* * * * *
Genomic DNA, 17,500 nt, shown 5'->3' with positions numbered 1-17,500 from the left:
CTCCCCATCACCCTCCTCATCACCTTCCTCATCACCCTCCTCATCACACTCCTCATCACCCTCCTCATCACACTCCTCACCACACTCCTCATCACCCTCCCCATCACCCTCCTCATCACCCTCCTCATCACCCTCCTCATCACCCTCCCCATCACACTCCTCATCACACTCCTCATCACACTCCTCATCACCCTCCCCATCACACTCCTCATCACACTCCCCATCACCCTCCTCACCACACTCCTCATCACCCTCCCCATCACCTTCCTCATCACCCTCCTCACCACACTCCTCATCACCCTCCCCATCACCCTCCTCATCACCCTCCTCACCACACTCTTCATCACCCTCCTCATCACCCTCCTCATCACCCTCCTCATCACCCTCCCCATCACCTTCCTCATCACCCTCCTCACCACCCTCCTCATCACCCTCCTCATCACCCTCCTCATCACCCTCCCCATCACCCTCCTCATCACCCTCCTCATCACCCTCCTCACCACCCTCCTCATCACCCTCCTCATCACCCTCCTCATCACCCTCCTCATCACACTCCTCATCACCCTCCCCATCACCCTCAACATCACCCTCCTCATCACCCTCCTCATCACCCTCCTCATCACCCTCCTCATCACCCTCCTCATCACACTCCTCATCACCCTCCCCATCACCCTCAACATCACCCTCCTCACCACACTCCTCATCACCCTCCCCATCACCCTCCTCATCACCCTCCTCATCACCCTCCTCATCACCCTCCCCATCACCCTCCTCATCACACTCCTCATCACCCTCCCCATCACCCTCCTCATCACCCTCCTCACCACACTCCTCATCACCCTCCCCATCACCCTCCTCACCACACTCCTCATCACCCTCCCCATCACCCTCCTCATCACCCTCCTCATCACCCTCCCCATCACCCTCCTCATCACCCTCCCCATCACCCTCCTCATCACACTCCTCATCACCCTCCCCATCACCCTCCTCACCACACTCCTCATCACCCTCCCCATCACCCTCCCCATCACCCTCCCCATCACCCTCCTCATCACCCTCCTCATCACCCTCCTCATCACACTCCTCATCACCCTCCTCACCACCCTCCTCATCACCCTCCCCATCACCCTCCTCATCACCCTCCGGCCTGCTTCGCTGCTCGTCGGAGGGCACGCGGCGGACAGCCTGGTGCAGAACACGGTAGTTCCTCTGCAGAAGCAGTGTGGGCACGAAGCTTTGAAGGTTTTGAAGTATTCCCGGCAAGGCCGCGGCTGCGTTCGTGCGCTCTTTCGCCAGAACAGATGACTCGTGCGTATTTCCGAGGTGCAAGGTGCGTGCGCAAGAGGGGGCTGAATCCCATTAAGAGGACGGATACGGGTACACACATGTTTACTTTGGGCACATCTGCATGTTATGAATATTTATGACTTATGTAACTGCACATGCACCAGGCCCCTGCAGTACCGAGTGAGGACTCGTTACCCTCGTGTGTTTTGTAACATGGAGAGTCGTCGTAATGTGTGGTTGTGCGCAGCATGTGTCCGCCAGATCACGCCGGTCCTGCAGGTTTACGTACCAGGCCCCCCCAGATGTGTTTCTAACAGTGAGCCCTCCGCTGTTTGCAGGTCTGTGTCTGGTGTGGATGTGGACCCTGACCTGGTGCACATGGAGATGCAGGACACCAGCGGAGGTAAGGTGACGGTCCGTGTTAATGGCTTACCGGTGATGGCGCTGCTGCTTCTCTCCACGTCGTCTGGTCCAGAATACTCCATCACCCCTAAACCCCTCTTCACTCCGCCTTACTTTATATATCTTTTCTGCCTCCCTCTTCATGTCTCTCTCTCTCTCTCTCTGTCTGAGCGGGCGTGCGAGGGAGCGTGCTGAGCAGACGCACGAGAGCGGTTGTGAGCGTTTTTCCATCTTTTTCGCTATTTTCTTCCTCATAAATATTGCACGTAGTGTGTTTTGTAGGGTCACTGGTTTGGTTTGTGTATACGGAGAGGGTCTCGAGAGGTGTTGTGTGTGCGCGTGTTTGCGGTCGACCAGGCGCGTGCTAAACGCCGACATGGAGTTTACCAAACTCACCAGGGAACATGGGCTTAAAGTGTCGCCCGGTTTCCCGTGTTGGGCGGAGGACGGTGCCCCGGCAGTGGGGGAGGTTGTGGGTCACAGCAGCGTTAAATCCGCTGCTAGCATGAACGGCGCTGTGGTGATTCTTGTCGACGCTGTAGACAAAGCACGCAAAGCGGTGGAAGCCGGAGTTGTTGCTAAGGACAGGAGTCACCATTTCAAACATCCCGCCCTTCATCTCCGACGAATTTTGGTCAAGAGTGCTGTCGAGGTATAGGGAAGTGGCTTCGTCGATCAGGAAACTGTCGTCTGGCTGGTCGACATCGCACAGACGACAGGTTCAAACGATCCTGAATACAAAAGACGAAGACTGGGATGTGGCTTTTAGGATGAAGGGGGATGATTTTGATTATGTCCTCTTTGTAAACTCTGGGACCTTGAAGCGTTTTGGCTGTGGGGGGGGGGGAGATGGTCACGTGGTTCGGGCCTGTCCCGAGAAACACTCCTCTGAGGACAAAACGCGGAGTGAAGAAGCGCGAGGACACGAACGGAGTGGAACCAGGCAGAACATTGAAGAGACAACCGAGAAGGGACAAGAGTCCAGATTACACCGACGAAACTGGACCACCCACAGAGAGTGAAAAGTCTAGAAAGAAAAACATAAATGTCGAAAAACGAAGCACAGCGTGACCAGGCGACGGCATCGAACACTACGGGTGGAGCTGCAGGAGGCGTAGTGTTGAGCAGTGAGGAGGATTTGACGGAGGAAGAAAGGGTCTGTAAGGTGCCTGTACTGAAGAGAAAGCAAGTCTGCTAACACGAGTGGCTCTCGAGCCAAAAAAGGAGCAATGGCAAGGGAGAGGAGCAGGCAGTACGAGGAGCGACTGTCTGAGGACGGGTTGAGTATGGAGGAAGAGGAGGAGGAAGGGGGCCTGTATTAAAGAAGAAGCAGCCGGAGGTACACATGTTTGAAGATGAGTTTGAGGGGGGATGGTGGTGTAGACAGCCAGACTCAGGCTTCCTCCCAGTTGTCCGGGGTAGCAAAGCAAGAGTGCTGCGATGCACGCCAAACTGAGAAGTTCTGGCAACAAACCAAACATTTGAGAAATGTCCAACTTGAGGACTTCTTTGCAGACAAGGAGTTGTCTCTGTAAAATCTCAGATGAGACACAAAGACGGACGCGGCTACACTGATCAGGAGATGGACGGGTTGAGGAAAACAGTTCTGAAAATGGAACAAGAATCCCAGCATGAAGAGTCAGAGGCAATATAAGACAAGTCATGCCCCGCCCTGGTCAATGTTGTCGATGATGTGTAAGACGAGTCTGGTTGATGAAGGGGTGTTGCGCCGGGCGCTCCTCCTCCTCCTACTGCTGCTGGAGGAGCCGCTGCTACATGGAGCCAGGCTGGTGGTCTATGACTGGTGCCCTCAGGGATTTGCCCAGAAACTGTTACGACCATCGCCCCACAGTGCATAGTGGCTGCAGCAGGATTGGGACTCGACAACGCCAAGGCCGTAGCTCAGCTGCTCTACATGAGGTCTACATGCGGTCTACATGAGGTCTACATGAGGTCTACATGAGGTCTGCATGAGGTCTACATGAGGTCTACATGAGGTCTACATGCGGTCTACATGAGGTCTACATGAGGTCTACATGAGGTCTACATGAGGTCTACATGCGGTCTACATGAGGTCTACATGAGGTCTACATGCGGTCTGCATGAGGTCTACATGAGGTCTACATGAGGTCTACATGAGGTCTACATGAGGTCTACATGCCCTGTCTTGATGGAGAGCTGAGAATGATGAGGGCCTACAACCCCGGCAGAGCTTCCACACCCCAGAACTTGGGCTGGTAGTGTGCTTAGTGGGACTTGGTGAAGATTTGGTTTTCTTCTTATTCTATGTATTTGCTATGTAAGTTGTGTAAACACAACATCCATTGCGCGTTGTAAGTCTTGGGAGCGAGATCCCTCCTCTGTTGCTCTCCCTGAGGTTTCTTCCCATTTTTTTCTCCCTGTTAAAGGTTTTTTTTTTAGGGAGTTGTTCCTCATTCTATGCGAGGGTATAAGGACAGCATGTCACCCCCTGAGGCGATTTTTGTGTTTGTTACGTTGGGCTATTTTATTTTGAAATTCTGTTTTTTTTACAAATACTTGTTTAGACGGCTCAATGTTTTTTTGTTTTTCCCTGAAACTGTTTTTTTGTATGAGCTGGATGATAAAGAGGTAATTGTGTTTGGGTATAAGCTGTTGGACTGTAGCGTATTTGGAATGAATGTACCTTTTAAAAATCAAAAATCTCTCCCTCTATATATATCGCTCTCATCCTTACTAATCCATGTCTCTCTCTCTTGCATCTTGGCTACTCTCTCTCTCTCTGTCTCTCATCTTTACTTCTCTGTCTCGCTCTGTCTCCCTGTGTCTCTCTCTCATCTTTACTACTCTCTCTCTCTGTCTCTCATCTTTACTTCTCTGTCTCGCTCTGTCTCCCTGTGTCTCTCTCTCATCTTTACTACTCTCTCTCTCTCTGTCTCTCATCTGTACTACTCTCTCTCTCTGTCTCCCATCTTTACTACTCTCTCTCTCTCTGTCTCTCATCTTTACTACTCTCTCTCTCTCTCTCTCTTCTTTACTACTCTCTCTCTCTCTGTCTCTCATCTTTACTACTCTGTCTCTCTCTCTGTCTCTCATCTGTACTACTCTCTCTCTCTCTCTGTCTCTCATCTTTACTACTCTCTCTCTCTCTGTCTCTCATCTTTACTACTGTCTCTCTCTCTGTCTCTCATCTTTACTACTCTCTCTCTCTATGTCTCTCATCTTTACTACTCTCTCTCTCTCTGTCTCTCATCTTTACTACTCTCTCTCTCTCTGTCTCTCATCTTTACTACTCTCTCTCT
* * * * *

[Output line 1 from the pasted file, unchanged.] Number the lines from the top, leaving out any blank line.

Genomic DNA, 17,500 nt, shown 5'->3' with positions numbered 1-17,500 from the left: